Unsecured Creditors May Claim Post-Petition Attorneys' Fees

Author:Mr Brian Trust and Rick Hyman
Profession:Mayer Brown

Originally published November 24, 2009

Keywords: unsecured creditors, post-petition fees, court of appeals, Ogle, Fidelity, Bankruptcy Code, unsecured claim, post-petition attorneys' fees, prepetition contract, Travelers, bankruptcy law,

In a decision that will be of great interest to the creditor community, the US Court of Appeals for the Second Circuit held, on November 5, 2009, that the Bankruptcy Code does not bar an unsecured claim for post-petition attorneys' fees that was authorized under a valid prepetition contract. The case, Ogle v. Fidelity & Deposit Company of Maryland,1 extends and clarifies the US Supreme Court's March 2007 decision in the Travelers case,2 which opened the door for such a ruling.

In Travelers, the Supreme Court swept away the "Fobian rule," so named for a 1991 Ninth Circuit decision which held that in litigation involving issues of bankruptcy law, attorneys' fees will not generally be awarded. The Supreme Court found no statutory basis for the Fobian rule in the Bankruptcy Code and did away with it, summarily, holding that the Bankruptcy Code does not disallow contract-based claims for attorneys' fees based solely on the fact that the fees were incurred litigating bankruptcy law issues. In the words of the opinion: "[a] contract allocating attorneys' fees that is enforceable under [state] law is allowable in bankruptcy except where the Bankruptcy Code provides otherwise."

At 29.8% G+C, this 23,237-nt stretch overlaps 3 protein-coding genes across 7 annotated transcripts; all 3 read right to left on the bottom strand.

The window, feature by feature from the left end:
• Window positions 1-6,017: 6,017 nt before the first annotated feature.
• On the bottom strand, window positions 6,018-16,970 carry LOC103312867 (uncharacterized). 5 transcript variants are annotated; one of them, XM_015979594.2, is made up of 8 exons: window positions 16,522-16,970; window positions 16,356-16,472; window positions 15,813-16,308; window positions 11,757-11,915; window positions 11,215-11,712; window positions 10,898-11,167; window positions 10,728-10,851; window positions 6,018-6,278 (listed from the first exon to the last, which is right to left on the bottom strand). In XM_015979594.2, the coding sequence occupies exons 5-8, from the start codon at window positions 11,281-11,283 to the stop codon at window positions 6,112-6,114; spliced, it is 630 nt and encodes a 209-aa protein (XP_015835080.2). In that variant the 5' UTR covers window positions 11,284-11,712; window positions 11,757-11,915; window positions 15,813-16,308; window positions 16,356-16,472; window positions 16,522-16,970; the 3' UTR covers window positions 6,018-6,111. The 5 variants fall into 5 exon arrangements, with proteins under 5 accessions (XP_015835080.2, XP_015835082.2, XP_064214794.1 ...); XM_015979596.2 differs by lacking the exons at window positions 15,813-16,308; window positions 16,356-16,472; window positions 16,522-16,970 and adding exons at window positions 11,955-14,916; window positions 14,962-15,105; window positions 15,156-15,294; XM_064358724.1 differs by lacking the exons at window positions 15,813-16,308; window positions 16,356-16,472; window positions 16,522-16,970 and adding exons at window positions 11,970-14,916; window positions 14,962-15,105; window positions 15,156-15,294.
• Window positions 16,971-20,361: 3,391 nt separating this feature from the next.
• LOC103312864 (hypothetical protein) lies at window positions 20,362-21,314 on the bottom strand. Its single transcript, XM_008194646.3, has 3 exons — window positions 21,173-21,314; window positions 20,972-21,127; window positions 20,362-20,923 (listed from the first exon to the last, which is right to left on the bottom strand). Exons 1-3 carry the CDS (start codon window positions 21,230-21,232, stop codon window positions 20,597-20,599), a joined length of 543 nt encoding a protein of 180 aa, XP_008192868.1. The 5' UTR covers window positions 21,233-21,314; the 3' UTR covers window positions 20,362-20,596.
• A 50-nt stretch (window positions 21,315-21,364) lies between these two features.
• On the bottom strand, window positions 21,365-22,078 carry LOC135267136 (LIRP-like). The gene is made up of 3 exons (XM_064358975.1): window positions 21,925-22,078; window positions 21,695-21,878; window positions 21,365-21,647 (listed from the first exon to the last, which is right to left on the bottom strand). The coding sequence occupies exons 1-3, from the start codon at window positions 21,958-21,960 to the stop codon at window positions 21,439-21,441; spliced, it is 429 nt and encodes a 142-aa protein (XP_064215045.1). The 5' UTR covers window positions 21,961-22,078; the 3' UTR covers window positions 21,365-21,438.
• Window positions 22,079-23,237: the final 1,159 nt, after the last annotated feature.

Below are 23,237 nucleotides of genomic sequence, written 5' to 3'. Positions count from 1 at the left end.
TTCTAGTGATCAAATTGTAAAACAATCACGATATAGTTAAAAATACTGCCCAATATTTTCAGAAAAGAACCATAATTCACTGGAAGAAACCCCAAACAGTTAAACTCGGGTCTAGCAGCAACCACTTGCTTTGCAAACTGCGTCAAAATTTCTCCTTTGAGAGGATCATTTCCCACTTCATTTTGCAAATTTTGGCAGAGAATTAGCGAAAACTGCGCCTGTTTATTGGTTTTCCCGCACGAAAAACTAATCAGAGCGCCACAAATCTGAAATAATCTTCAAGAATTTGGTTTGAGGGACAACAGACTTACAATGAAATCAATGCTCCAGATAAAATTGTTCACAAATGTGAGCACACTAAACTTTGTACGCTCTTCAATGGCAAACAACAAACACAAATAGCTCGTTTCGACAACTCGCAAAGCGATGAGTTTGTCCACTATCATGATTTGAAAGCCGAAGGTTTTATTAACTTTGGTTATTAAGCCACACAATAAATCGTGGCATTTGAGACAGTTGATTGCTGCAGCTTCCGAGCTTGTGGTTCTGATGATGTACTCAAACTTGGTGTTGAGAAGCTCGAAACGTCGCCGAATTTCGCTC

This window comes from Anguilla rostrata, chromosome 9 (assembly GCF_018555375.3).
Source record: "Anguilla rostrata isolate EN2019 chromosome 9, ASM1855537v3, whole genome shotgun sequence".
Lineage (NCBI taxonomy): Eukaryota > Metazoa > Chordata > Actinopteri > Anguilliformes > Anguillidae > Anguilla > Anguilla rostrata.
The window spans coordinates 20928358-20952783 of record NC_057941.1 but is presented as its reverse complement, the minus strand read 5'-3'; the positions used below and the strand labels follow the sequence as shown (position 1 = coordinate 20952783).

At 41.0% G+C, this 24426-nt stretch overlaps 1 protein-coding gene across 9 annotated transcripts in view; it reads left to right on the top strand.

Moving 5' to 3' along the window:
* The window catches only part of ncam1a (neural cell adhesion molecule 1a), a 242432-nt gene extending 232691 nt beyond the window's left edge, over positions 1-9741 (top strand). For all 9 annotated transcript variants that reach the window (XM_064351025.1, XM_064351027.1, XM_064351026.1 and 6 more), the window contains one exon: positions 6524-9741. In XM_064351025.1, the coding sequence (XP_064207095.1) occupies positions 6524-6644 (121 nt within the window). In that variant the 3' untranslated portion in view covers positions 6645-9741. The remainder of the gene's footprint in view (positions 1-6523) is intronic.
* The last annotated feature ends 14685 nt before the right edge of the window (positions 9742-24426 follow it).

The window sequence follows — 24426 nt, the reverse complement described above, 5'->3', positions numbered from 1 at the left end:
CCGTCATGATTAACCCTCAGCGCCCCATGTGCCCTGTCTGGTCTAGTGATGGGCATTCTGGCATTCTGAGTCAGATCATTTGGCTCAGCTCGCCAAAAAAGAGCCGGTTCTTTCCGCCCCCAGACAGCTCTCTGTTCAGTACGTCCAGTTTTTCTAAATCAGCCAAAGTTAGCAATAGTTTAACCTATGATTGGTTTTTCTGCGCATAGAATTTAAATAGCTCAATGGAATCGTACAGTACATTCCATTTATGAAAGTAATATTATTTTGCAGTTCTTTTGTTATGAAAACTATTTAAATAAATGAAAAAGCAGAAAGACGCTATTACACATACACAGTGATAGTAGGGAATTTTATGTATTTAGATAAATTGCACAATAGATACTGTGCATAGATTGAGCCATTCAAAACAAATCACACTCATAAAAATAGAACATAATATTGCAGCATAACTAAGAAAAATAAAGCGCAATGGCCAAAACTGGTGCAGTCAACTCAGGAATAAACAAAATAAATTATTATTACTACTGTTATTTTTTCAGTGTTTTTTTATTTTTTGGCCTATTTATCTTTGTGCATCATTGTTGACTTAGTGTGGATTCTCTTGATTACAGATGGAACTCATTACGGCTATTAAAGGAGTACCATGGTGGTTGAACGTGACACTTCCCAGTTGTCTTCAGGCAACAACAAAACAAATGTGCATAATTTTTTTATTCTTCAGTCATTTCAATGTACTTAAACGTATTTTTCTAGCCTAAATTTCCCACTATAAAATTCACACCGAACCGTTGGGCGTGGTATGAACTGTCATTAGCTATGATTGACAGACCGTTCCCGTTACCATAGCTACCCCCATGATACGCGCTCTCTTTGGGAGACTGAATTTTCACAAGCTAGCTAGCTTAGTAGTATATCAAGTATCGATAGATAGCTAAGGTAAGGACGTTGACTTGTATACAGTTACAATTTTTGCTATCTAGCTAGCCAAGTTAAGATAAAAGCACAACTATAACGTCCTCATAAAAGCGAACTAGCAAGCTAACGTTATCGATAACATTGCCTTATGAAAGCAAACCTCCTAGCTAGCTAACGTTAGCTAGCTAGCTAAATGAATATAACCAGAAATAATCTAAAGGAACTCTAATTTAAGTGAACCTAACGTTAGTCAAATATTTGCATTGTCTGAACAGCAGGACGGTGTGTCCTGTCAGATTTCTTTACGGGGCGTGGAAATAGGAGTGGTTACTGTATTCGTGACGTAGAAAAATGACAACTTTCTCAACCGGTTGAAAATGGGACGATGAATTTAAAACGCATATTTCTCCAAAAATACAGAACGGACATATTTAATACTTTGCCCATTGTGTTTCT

Ogle takes Travelers one important step further, holding that an unsecured creditor is entitled to an allowed claim for post-petition attorneys' fees that were authorized by a prepetition contract, even though the incurrence of such fees was contingent on post-petition events and the amount thereof, necessarily, unliquidated. Of course, as an "allowed" unsecured claim that is deemed to have arisen prepetition, the claim will, as a general matter, ultimately receive the same treatment as all other general unsecured claims in the case.

Here are the central facts in Ogle.

Fidelity & Deposit Company of Maryland (Fidelity) issued a number of surety bonds for the benefit of Agway, Inc., to a number of Agway insurers. In connection with the surety bonds, Agway entered into unsecured reimbursement agreements with Fidelity pursuant to which Agway agreed, among other things, to indemnify Fidelity for attorneys' fees that Fidelity might incur to enforce the reimbursement agreements against Agway.

Agway subsequently commenced a chapter 11 bankruptcy...

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